North Korea and US dial down war of words

North Korean leader Kim Jong Un visiting the Command of the Strategic Force of the Korean People's Army (KPA) in an unknown location in North Korea a photo released by North Korea's Korean Central News Agency (KCNA) on Aug 15, 2017.
North Korean leader Kim Jong Un visiting the Command of the Strategic Force of the Korean People's Army (KPA) in an unknown location in North Korea a photo released by North Korea's Korean Central News Agency (KCNA) on Aug 15, 2017.PHOTO: REUTERS
North Korean leader Kim Jong Un (left) and US President Donald Trump.
North Korean leader Kim Jong Un (left) and US President Donald Trump.PHOTO: AFP

Regional leaders continue to call for calm; analysts worry it could just be a lull

After the fiery war of words between North Korea and the United States last week, the world is breathing a little easier as the two sides dialled their rhetoric down by a notch this week.

Stock markets rallied for the second day running yesterday after North Korean leader Kim Jong Un was reported to have said that he will watch the US for "a little more" before launching a missile strike on the US territory of Guam.

Senior US officials have also downplayed the threat of an imminent military conflict, with top US general Joseph Dunford stressing diplomacy and sanctions over war in a meeting in Seoul with South Korean President Moon Jae In on Monday.

Other countries continued to appeal for calm. Mr Moon has vowed to "avoid war at all costs", while Chinese Foreign Ministry spokesman Hua Chunying urged for cool heads to prevail. China yesterday cut off imports of iron, iron ore and seafood from the North, on top of a halt of coal imports from February.

The region has been on edge since the North said last week that a plan would be ready by mid-August to fire a volley of four missiles into waters around Guam. Its warning came after US President Donald Trump threatened to unleash "fire and fury like the world has never seen" on the North, which launched two intercontinental ballistic missiles successfully last month.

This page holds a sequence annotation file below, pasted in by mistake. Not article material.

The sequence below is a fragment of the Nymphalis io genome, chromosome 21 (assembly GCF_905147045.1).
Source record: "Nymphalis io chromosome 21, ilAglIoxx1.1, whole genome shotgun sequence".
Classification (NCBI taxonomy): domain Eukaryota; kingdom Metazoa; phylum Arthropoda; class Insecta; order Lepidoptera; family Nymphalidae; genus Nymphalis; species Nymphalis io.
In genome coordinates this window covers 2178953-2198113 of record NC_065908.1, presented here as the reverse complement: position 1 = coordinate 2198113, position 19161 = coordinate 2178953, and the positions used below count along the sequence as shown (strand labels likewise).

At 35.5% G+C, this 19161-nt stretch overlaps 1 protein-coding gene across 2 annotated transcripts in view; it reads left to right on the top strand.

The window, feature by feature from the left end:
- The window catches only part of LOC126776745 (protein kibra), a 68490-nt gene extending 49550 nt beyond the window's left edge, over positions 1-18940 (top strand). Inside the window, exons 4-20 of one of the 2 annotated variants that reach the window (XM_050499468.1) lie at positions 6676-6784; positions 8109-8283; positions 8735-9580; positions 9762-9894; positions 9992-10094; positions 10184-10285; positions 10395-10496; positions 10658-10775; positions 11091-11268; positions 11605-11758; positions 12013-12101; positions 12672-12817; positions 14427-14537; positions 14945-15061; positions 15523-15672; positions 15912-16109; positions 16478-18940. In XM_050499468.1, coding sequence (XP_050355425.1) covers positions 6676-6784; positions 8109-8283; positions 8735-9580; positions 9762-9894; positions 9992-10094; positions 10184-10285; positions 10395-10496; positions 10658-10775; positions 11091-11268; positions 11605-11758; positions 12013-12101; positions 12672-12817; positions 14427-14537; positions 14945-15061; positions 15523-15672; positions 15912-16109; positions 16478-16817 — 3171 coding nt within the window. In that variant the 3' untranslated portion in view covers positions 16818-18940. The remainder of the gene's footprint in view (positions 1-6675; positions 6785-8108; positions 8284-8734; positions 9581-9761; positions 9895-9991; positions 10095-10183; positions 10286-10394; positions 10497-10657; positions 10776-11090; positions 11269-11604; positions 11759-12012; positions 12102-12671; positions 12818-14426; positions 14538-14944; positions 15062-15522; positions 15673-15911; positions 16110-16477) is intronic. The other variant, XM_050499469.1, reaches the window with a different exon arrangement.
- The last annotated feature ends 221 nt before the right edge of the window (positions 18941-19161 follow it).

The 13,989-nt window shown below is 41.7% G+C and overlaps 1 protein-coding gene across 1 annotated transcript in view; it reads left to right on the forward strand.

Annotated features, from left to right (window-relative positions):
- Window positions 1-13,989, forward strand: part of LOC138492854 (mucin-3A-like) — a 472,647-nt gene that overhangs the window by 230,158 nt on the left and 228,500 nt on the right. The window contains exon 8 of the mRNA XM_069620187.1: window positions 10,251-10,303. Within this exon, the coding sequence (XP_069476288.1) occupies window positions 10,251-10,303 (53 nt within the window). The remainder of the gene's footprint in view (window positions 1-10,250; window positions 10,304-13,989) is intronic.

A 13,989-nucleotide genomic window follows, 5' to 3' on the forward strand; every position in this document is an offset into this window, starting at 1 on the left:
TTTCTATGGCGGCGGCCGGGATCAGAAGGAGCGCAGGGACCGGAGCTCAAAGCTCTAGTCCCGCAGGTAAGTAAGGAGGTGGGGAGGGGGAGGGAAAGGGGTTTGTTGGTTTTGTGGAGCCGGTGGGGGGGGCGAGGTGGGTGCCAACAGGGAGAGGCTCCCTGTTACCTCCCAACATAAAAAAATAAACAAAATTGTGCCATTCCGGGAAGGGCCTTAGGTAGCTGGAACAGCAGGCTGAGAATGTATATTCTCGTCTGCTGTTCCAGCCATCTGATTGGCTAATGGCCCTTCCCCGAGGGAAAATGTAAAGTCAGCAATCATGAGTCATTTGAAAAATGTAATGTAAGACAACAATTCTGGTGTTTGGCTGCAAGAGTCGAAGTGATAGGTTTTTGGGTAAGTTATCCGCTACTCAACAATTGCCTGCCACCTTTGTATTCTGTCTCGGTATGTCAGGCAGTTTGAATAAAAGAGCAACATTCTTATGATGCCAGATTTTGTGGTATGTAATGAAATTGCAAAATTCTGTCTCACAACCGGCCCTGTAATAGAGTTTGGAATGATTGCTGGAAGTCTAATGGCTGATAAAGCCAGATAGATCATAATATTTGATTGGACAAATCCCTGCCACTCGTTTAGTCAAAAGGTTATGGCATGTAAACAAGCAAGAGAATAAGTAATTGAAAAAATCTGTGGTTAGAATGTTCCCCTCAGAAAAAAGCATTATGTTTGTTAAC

Japanese Prime Minister Shinzo Abe and Mr Trump yesterday reaffirmed in a call that it was imperative for the global community to halt Pyongyang from conducting further ballistic missile launches.

On the same day, both Koreas marked the 72nd year of liberation from imperial Japanese rule. Pyongyang has tended to time its missile launches with key dates, and talk of a launch had been rife.

  • North shows off plans, before easing off on threats

  • SEOUL • Pyongyang gave a glimpse into its plans to fire missiles near Guam in photos released by its state media yesterday, as leader Kim Jong Un was briefed on the plans drawn up by the army amid heightened tensions with the United States.

    Mr Kim was seen looking at a map labelled "Strategic Force's Firing Strike Plan", which showed a flight path for the missiles appearing to start from North Korea's east coast, then flying over Japan and ending near Guam, as Pyongyang announced last week.

    On a screen next to Mr Kim and officials from the country's missile units was the satellite image of Guam's Anderson Air Force Base.

    North Korea has threatened to hit US Pacific bases or mainland before, but has never carried out its threats.

    REUTERS

Mr Moon yesterday reiterated his commitment to a peaceful resolution, saying military action against the North should be "decided by ourselves and not by anybody else".

On Monday, Mr Kim inspected the command of the army and examined a plan to fire four missiles towards Guam, reported the official Korean Central News Agency. He said "they would watch a little more the foolish and stupid conduct of the Yankees", it reported yesterday.

US Defence Secretary James Mattis and Secretary of State Rex Tillerson stressed in the Wall Street Journal on Sunday that the US strategy was a "peaceful pressure campaign".

While playing down the threat of war, US officials stressed they were prepared for any attack from North Korea. Mr Mattis said on Monday that it would be "game on" if missiles were to strike Guam. "If they fire at the US, it could escalate into war very quickly," he said.

Analysts who spoke to The Straits Times were hesitant to call the latest developments a cooling of tensions. Dr Go Myong Hyun of the Asan Institute for Policy Studies in Seoul said a potential trigger for Pyongyang was the large-scale joint military drills by Seoul and Washington that will start next Monday.

Security expert Tosh Minohara of Japan's Kobe University said it is still a "dangerous game of chicken", warning that this could just be the calm before the storm.

A version of this article appeared in the print edition of The Straits Times on August 16, 2017, with the headline 'North Korea and US dial down war of words'. Print Edition | Subscribe